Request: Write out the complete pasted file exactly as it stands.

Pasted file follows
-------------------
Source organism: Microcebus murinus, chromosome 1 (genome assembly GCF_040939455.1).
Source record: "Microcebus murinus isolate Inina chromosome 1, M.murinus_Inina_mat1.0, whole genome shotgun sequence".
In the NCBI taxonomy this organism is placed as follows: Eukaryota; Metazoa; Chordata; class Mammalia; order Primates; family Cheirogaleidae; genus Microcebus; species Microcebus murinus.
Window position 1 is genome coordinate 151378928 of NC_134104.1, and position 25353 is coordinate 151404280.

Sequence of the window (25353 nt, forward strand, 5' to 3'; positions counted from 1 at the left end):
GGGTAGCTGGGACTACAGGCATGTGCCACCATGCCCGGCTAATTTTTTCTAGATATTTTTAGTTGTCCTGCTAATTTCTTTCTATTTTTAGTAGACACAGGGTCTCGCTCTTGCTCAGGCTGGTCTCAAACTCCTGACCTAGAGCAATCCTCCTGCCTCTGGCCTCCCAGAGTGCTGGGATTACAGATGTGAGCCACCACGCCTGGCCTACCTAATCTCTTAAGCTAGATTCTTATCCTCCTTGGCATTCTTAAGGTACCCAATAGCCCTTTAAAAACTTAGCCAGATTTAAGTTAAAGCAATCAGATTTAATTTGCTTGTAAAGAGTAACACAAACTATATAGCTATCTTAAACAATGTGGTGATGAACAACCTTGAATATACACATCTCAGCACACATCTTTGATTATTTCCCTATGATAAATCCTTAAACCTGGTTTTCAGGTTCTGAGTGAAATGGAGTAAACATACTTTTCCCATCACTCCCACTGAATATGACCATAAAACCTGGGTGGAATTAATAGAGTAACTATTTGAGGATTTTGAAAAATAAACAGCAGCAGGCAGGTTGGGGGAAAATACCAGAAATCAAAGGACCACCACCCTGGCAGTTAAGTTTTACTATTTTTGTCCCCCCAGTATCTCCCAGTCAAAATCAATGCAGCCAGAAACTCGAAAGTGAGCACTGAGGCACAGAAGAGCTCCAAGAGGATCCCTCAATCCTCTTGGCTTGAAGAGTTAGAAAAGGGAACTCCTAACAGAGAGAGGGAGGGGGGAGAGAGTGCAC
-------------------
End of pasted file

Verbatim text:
Source organism: Microcebus murinus, chromosome 1 (genome assembly GCF_040939455.1).
Source record: "Microcebus murinus isolate Inina chromosome 1, M.murinus_Inina_mat1.0, whole genome shotgun sequence".
In the NCBI taxonomy this organism is placed as follows: Eukaryota; Metazoa; Chordata; class Mammalia; order Primates; family Cheirogaleidae; genus Microcebus; species Microcebus murinus.
Window position 1 is genome coordinate 151378928 of NC_134104.1, and position 25353 is coordinate 151404280.

Sequence of the window (25353 nt, forward strand, 5' to 3'; positions counted from 1 at the left end):
GGGTAGCTGGGACTACAGGCATGTGCCACCATGCCCGGCTAATTTTTTCTAGATATTTTTAGTTGTCCTGCTAATTTCTTTCTATTTTTAGTAGACACAGGGTCTCGCTCTTGCTCAGGCTGGTCTCAAACTCCTGACCTAGAGCAATCCTCCTGCCTCTGGCCTCCCAGAGTGCTGGGATTACAGATGTGAGCCACCACGCCTGGCCTACCTAATCTCTTAAGCTAGATTCTTATCCTCCTTGGCATTCTTAAGGTACCCAATAGCCCTTTAAAAACTTAGCCAGATTTAAGTTAAAGCAATCAGATTTAATTTGCTTGTAAAGAGTAACACAAACTATATAGCTATCTTAAACAATGTGGTGATGAACAACCTTGAATATACACATCTCAGCACACATCTTTGATTATTTCCCTATGATAAATCCTTAAACCTGGTTTTCAGGTTCTGAGTGAAATGGAGTAAACATACTTTTCCCATCACTCCCACTGAATATGACCATAAAACCTGGGTGGAATTAATAGAGTAACTATTTGAGGATTTTGAAAAATAAACAGCAGCAGGCAGGTTGGGGGAAAATACCAGAAATCAAAGGACCACCACCCTGGCAGTTAAGTTTTACTATTTTTGTCCCCCCAGTATCTCCCAGTCAAAATCAATGCAGCCAGAAACTCGAAAGTGAGCACTGAGGCACAGAAGAGCTCCAAGAGGATCCCTCAATCCTCTTGGCTTGAAGAGTTAGAAAAGGGAACTCCTAACAGAGAGAGGGAGGGGGGAGAGAGTGCAC